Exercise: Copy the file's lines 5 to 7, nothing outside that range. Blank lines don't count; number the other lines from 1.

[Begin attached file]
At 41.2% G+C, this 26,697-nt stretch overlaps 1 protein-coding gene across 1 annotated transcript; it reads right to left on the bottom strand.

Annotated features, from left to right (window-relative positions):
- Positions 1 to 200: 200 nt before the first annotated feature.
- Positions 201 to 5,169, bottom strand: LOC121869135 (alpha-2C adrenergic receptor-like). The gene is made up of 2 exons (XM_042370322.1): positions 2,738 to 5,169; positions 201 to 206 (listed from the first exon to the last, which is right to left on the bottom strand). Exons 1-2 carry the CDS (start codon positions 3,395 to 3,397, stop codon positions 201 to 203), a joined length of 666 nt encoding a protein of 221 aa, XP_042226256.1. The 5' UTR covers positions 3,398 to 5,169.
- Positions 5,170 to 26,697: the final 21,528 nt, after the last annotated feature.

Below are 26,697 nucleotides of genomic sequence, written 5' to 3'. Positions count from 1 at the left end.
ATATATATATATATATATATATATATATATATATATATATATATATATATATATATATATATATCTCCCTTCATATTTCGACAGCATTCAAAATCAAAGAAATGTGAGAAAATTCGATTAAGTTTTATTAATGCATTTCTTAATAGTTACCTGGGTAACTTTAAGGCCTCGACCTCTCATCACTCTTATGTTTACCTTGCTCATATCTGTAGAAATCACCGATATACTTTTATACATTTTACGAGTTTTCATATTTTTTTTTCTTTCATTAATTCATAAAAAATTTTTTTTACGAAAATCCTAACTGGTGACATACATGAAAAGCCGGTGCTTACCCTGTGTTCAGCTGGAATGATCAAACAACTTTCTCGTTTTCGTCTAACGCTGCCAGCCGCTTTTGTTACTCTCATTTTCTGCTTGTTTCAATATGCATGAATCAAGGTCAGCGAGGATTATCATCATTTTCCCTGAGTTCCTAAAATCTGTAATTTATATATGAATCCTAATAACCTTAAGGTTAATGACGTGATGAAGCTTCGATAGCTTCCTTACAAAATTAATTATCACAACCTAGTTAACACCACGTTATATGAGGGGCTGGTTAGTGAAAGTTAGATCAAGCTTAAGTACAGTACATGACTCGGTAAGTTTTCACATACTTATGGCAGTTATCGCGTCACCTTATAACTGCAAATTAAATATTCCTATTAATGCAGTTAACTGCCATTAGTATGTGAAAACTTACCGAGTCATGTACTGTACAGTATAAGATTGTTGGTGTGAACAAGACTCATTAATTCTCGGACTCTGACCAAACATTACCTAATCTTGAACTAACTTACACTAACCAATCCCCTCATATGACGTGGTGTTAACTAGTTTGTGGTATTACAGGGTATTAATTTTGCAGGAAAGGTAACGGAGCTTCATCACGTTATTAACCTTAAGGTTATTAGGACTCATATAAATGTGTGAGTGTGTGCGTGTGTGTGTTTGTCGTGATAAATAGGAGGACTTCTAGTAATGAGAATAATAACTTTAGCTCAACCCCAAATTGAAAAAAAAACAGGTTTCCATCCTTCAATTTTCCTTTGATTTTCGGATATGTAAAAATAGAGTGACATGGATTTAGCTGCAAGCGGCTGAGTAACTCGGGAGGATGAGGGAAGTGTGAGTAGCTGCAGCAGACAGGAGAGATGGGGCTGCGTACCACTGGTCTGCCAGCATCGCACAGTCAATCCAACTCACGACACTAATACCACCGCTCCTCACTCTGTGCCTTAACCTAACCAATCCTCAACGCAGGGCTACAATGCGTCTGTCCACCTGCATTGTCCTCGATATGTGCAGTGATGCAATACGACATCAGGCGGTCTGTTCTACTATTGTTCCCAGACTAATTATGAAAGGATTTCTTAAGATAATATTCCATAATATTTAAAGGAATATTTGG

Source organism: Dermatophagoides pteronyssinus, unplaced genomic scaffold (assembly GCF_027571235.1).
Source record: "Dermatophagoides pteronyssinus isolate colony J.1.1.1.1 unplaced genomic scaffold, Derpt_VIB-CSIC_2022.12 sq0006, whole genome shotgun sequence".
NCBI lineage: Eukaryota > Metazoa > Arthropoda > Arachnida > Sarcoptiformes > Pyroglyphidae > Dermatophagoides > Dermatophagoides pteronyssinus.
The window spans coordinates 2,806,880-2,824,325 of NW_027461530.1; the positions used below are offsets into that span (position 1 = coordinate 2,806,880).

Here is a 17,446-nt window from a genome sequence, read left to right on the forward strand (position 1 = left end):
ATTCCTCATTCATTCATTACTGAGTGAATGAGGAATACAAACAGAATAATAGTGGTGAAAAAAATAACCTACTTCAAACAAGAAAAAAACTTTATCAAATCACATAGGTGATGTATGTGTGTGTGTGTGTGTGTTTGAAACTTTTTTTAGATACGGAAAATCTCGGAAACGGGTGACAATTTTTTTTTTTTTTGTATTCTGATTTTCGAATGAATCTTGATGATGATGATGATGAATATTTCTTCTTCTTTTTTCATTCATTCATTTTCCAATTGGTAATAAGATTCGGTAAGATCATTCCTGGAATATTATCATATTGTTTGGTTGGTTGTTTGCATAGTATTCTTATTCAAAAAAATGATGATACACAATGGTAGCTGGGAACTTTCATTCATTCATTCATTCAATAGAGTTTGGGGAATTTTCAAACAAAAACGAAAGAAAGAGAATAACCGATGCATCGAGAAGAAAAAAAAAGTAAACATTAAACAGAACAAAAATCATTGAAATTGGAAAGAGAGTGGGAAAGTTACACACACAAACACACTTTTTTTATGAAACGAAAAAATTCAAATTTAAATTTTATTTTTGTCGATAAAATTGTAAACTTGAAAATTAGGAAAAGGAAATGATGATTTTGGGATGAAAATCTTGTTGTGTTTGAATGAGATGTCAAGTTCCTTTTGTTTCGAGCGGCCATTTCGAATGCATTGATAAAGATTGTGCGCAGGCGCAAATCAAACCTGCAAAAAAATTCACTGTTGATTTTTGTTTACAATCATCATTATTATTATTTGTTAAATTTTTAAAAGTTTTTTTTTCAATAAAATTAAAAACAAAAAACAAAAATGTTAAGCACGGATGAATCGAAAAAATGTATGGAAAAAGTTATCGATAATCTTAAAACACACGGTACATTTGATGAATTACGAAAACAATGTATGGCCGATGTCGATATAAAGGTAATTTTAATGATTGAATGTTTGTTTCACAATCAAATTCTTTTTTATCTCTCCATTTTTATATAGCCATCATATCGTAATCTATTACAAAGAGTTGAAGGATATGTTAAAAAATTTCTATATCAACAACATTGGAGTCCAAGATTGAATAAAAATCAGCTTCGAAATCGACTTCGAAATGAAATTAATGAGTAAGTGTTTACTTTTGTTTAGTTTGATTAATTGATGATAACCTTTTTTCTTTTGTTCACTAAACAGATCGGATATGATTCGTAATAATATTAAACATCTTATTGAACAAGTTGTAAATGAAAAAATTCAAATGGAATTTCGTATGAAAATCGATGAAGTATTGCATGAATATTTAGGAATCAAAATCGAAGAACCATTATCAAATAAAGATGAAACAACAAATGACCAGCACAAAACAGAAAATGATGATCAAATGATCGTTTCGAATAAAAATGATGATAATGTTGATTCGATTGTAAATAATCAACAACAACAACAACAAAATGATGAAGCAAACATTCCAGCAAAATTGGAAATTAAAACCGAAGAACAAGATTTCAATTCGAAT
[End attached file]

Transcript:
- Positions 5,170 to 26,697: the final 21,528 nt, after the last annotated feature.

Below are 26,697 nucleotides of genomic sequence, written 5' to 3'. Positions count from 1 at the left end.
ATATATATATATATATATATATATATATATATATATATATATATATATATATATATATATATATCTCCCTTCATATTTCGACAGCATTCAAAATCAAAGAAATGTGAGAAAATTCGATTAAGTTTTATTAATGCATTTCTTAATAGTTACCTGGGTAACTTTAAGGCCTCGACCTCTCATCACTCTTATGTTTACCTTGCTCATATCTGTAGAAATCACCGATATACTTTTATACATTTTACGAGTTTTCATATTTTTTTTTCTTTCATTAATTCATAAAAAATTTTTTTTACGAAAATCCTAACTGGTGACATACATGAAAAGCCGGTGCTTACCCTGTGTTCAGCTGGAATGATCAAACAACTTTCTCGTTTTCGTCTAACGCTGCCAGCCGCTTTTGTTACTCTCATTTTCTGCTTGTTTCAATATGCATGAATCAAGGTCAGCGAGGATTATCATCATTTTCCCTGAGTTCCTAAAATCTGTAATTTATATATGAATCCTAATAACCTTAAGGTTAATGACGTGATGAAGCTTCGATAGCTTCCTTACAAAATTAATTATCACAACCTAGTTAACACCACGTTATATGAGGGGCTGGTTAGTGAAAGTTAGATCAAGCTTAAGTACAGTACATGACTCGGTAAGTTTTCACATACTTATGGCAGTTATCGCGTCACCTTATAACTGCAAATTAAATATTCCTATTAATGCAGTTAACTGCCATTAGTATGTGAAAACTTACCGAGTCATGTACTGTACAGTATAAGATTGTTGGTGTGAACAAGACTCATTAATTCTCGGACTCTGACCAAACATTACCTAATCTTGAACTAACTTACACTAACCAATCCCCTCATATGACGTGGTGTTAACTAGTTTGTGGTATTACAGGGTATTAATTTTGCAGGAAAGGTAACGGAGCTTCATCACGTTATTAACCTTAAGGTTATTAGGACTCATATAAATGTGTGAGTGTGTGCGTGTGTGTGTTTGTCGTGATAAATAGGAGGACTTCTAGTAATGAGAATAATAACTTTAGCTCAACCCCAAATTGAAAAAAAAACAGGTTTCCATCCTTCAATTTTCCTTTGATTTTCGGATATGTAAAAATAGAGTGACATGGATTTAGCTGCAAGCGGCTGAGTAACTCGGGAGGATGAGGGAAGTGTGAGTAGCTGCAGCAGACAGGAGAGATGGGGCTGCGTACCACTGGTCTGCCAGCATCGCACAGTCAATCCAACTCACGACACTAATACCACCGCTCCTCACTCTGTGCCTTAACCTAACCAATCCTCAACGCAGGGCTACAATGCGTCTGTCCACCTGCATTGTCCTCGATATGTGCAGTGATGCAATACGACATCAGGCGGTCTGTTCTACTATTGTTCCCAGACTAATTATGAAAGGATTTCTTAAGATAATATTCCATAATATTTAAAGGAATATTTGG